By MICHAEL PERKINS
PHOTOGRAPHERS PROBABLY HAVE TO HAVE AT LEAST SOME IDEA OF WHERE THEY’RE HEADED in pursuit of an image, or else basic issues like, Where To Point The Car or Which Path To Take can’t be settled. And there is, even for the instinctual process of creation, something to be said for a basic plan. However, every photographer has experienced the wonder of finding oneself arrived at a great picture-making opportunity when, in fact, you were headed someplace completely different. It’s in such moments, places where Plan A becomes Plan B, C, or D, that the excitement happens.
After you capture an image that essentially works, your mind naturally comes to take ownership of it, just as if that picture were your original intention. But this seldom occurs. Pictures aren’t like Grab-And-Go sandwiches, and very few are just waiting there, fully formed, until you wander by and imprison them in your box. Our final choices for photographs are often the destination in a ride with many stops along the way. We might have come to do this, but we wound up modifying, even abandoning our first instinct to get this instead.
The above image is a textbook example of this process. The gorgeous sunset clouds seen here were originally to be the entire composition. The general rule is that skies, by themselves, are usually not sufficiently interesting to be the solo star in a photo, but the light and texture of this particular dusk had convinced me that a minimalist shot might just be possible. However, one of my first framings caught an octotillo shrub in its lower right corner, and that new information sent the picture off in a different direction.
Re-framing to bring the shrub into the entire lower half of the shot and silhouetting it against the sky gave the framing both a sense of scale and depth, and I began to convince myself (moving on to Plan B) that this now two-element picture would be The One. Then a single starling made a landing at the upper right corner of the ocotillo, creating a more obvious initial point of contact for the eye. The viewer would engage the most familiar part of the picture, the bird’s body, then travel leftward to the ocotillo’s jagged tangles, and backwards to the textured sky. Final Plan: C….a three-element image in which the individual parts seemed, at least, to talking with one another.
In the pages of The Normal Eye I keep coming back to this idea of “planned accidents”, or shots that start in one direction and end in another, because the process, once you allow yourself to go with it, can lead to images which, eventually, seem inevitable, as if they never could have been any other way. And those are the ones you keep.
By MICHAEL PERKINS
SOME OF MY URBAN PHOTOGRAPHY COULD POTENTIALLY STRIKE THE AVERAGE VIEWER as somewhat remote, even a bit cold. It flies in the face of some of the universally held “truths” about so-called street photography. Sometimes it doesn’t even have a face. Or faces.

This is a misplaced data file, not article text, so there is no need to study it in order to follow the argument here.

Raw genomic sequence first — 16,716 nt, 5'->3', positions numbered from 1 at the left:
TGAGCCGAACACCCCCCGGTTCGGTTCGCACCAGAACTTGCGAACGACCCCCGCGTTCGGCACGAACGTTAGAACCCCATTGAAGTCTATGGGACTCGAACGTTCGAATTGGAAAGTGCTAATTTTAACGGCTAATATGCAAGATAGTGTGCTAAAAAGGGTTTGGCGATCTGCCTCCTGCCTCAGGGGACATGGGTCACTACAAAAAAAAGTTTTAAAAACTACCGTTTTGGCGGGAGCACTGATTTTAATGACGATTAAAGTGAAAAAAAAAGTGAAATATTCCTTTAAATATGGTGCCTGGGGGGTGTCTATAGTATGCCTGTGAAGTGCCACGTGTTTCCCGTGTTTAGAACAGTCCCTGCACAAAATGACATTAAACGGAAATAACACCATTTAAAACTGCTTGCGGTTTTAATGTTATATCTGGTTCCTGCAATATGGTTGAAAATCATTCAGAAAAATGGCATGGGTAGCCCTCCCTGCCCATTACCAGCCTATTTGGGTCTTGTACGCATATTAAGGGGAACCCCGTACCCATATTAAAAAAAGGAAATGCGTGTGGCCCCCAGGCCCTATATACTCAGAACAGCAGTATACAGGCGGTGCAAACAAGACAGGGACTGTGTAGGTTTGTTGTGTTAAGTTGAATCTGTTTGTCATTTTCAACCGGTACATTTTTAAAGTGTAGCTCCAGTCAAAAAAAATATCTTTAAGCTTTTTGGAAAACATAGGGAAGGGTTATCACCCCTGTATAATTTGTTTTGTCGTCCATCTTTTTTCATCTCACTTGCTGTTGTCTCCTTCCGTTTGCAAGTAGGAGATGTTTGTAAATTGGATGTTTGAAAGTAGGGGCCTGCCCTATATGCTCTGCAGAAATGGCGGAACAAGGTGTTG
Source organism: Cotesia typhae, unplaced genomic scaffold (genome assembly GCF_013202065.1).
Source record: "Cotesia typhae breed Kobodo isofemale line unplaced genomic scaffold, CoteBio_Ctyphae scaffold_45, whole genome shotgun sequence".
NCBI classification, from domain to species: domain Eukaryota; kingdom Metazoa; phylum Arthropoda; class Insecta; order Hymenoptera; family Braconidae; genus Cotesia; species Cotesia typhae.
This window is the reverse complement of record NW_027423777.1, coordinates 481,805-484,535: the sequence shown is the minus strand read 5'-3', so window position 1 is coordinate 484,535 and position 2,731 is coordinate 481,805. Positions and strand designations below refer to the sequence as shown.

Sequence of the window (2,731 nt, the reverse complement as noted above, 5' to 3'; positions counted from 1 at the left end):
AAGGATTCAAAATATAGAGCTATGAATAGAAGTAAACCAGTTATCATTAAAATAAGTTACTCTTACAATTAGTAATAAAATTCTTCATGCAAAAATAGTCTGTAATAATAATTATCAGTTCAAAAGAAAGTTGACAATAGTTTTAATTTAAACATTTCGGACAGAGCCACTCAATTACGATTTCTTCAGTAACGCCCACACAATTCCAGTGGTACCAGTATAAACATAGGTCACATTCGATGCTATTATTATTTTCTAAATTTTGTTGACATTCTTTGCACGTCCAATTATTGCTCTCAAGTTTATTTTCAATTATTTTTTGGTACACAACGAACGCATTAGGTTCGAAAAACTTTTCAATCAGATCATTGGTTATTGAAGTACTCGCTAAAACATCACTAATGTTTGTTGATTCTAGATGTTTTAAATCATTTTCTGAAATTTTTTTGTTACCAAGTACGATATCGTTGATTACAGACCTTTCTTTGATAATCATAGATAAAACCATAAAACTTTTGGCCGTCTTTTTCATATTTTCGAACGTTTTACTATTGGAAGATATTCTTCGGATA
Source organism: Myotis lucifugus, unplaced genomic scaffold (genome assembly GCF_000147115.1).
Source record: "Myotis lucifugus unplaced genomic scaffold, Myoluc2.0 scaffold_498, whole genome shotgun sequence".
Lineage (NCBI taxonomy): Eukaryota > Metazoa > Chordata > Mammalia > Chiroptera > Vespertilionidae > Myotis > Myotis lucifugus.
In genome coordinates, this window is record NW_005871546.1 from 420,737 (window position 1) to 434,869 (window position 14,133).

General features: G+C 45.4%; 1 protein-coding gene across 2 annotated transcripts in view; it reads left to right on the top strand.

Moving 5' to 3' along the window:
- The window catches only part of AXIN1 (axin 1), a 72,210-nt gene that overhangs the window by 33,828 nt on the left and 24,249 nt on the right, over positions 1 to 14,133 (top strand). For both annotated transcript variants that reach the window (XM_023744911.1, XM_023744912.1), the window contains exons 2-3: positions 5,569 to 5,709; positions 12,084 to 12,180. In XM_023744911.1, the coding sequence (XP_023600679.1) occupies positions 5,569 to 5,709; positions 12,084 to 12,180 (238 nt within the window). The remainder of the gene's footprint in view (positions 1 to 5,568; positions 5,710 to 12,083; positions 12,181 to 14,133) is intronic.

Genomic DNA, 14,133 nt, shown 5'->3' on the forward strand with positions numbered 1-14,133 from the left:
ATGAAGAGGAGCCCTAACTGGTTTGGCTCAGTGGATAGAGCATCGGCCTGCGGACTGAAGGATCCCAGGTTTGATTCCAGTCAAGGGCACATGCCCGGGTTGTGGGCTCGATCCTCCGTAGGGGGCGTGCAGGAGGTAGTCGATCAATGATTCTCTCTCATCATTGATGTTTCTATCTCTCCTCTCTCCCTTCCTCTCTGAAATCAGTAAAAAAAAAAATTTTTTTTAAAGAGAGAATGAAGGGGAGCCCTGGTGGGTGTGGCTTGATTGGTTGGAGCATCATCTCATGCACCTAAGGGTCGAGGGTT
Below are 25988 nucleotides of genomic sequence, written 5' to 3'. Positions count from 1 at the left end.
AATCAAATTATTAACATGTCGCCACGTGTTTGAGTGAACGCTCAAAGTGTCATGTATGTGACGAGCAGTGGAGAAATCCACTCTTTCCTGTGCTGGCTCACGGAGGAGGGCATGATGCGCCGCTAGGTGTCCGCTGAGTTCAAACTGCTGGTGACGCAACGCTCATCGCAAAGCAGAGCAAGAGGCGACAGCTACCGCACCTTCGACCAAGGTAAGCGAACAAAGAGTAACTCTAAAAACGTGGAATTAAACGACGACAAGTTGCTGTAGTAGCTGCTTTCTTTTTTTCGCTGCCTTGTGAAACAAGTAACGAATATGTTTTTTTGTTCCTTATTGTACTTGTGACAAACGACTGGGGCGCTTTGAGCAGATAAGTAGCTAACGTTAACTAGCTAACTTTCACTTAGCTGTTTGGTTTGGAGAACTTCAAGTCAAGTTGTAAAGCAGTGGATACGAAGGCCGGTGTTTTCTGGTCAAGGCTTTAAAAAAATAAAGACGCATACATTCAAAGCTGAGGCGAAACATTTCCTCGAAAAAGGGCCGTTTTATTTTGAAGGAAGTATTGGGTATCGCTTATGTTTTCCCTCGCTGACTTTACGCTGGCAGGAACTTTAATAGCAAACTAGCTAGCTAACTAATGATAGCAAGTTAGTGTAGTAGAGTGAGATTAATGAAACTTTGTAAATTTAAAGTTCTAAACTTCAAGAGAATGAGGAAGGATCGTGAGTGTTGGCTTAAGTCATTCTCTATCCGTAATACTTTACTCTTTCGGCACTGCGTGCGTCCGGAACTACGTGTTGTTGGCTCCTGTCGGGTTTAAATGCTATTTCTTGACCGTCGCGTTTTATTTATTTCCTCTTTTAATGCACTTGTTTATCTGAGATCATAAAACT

If the best street shooters are thought to reveal truth in the features of the denizens of all those boulevards, then I might really be at a disadvantage, since many of my images are not about faces.
They are, however, about people.
I tend to use passersby, in city pictures, to several ends. beyond the regular kind of unposed portraiture that is standard “street” orthodoxy. One is scale, that is, how they dominate or are diminished by the sheer size or scope of their surroundings. Some cities seem to swallow people, reducing them to anti-sized props in an architect’s tabletop diorama. I try to show that effect, since, as a city dweller, it affects me visually. Other times, I show people completely silhouetted or swaddled in shadow. This is not because their faces aren’t important, but because I’m trying to accurately show their roles as components in an overall choreography of light, as I would a mailbox or a car. Again, the idea is not to avoid or conceal the stories that may reside in their faces, but to also accentuate their body language, how they occupy a space, and, yes, as abstract design elements in a large still life (okay, that sounds a bit clinical).
I certainly bow to the masters whose controlled ambushes of strangers have captured, in candid facial shots, harrowing, inspiring, or amusing emotions that deepen our understanding of each other. You could rattle off their names as easily as I. But using people in pictures isn’t only a miniature invasion into their features, and certainly isn’t the only way to depict their intentions or dreams.
And then there is the other problem for the street portraitist, in that some faces will remain ciphers, resisting the photographer’s probe, explaining or revealing nothing. In those cases, a face poses more questions than it answers. As usual, the argument is made by the individual picture.
By MICHAEL PERKINS
PART OF THE EVOLUTION OF A PHOTOGRAPHER’S EYE is the imparting of new importance to things we have forgotten to see, those everyday objects that line or border our rituals and our daily to-and-froms, but which gradually are rendered invisible because our gaze is focused elsewhere. We fix upon the subway train that we have to catch, but miss the miniature tales buried in brick, steel, rust, entrances and exits. We’ve been down this street a million times, and always pause to peer in the window of, in order, the bakery, the newsstand, the Chinese take-out joint. Across the same street are a dry cleaner, a watch repair shop, and a storefront cathedral. We have never seen them.
Photography involves extracting stories where others see a blank slate, but that means first training ourselves to constantly re-see the things we believe we “know”, only to find that there are stunning revelations mere inches away from those known things. It’s the hardest habit to cultivate, this revealing of new layers in what we assume is the familiar. And yet it’s really the fresh blood that rejuvenates our art when it’s gone anemic.
One trick I try more often than I used to is to pause, after entering a building, to look back at the other side of that entrance…in other words, the view I would see facing me if I were using that entrance as an exit. It’s a very simply thing, but frequently there’s something fresh that presents itself, in something I believed I knew all about.